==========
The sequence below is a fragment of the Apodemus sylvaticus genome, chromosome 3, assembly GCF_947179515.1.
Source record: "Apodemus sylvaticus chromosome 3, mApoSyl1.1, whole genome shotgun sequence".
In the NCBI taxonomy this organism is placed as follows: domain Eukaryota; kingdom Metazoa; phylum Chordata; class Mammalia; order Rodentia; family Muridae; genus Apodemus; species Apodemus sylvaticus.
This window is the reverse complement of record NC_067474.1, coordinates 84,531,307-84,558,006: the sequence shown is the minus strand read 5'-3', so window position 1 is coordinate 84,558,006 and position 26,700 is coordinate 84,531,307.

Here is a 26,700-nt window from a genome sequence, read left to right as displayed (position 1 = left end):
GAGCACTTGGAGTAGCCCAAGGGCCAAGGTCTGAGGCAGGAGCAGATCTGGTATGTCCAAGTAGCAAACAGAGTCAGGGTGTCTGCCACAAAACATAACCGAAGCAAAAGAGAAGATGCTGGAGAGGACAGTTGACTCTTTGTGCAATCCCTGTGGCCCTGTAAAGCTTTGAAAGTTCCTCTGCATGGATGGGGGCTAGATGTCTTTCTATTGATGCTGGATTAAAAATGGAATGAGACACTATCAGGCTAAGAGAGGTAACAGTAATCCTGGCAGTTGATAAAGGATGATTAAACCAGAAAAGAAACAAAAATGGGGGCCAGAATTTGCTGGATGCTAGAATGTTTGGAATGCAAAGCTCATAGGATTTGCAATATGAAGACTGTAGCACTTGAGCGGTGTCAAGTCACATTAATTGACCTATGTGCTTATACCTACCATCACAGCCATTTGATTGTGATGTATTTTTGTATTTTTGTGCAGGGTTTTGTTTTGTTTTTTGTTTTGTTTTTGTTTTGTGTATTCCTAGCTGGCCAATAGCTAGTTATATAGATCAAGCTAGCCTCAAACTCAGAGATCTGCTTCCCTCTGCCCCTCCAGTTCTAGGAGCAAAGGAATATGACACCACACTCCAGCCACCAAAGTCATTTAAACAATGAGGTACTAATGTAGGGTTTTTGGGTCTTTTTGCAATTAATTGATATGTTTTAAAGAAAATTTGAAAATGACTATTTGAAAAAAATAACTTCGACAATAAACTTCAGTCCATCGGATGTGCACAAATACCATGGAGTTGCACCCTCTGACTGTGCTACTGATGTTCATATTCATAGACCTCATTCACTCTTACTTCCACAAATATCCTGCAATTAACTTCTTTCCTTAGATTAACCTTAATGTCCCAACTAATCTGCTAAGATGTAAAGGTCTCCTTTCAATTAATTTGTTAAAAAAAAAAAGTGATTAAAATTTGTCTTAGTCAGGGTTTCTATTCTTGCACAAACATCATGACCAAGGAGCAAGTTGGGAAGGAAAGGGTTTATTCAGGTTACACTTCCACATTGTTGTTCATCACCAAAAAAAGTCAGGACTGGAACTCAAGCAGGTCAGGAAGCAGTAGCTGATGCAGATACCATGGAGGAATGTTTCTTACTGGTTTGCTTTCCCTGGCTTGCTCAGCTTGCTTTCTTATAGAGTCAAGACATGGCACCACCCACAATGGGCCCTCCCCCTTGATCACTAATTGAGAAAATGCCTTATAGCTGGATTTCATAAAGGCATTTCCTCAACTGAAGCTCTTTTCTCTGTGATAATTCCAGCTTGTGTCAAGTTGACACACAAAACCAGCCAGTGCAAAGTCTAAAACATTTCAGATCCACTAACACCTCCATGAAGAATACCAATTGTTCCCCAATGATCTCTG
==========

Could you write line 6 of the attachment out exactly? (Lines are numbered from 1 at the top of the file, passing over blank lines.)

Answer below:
GAGCACTTGGAGTAGCCCAAGGGCCAAGGTCTGAGGCAGGAGCAGATCTGGTATGTCCAAGTAGCAAACAGAGTCAGGGTGTCTGCCACAAAACATAACCGAAGCAAAAGAGAAGATGCTGGAGAGGACAGTTGACTCTTTGTGCAATCCCTGTGGCCCTGTAAAGCTTTGAAAGTTCCTCTGCATGGATGGGGGCTAGATGTCTTTCTATTGATGCTGGATTAAAAATGGAATGAGACACTATCAGGCTAAGAGAGGTAACAGTAATCCTGGCAGTTGATAAAGGATGATTAAACCAGAAAAGAAACAAAAATGGGGGCCAGAATTTGCTGGATGCTAGAATGTTTGGAATGCAAAGCTCATAGGATTTGCAATATGAAGACTGTAGCACTTGAGCGGTGTCAAGTCACATTAATTGACCTATGTGCTTATACCTACCATCACAGCCATTTGATTGTGATGTATTTTTGTATTTTTGTGCAGGGTTTTGTTTTGTTTTTTGTTTTGTTTTTGTTTTGTGTATTCCTAGCTGGCCAATAGCTAGTTATATAGATCAAGCTAGCCTCAAACTCAGAGATCTGCTTCCCTCTGCCCCTCCAGTTCTAGGAGCAAAGGAATATGACACCACACTCCAGCCACCAAAGTCATTTAAACAATGAGGTACTAATGTAGGGTTTTTGGGTCTTTTTGCAATTAATTGATATGTTTTAAAGAAAATTTGAAAATGACTATTTGAAAAAAATAACTTCGACAATAAACTTCAGTCCATCGGATGTGCACAAATACCATGGAGTTGCACCCTCTGACTGTGCTACTGATGTTCATATTCATAGACCTCATTCACTCTTACTTCCACAAATATCCTGCAATTAACTTCTTTCCTTAGATTAACCTTAATGTCCCAACTAATCTGCTAAGATGTAAAGGTCTCCTTTCAATTAATTTGTTAAAAAAAAAAAGTGATTAAAATTTGTCTTAGTCAGGGTTTCTATTCTTGCACAAACATCATGACCAAGGAGCAAGTTGGGAAGGAAAGGGTTTATTCAGGTTACACTTCCACATTGTTGTTCATCACCAAAAAAAGTCAGGACTGGAACTCAAGCAGGTCAGGAAGCAGTAGCTGATGCAGATACCATGGAGGAATGTTTCTTACTGGTTTGCTTTCCCTGGCTTGCTCAGCTTGCTTTCTTATAGAGTCAAGACATGGCACCACCCACAATGGGCCCTCCCCCTTGATCACTAATTGAGAAAATGCCTTATAGCTGGATTTCATAAAGGCATTTCCTCAACTGAAGCTCTTTTCTCTGTGATAATTCCAGCTTGTGTCAAGTTGACACACAAAACCAGCCAGTGCAAAGTCTAAAACATTTCAGATCCACTAACACCTCCATGAAGAATACCAATTGTTCCCCAATGATCTCTG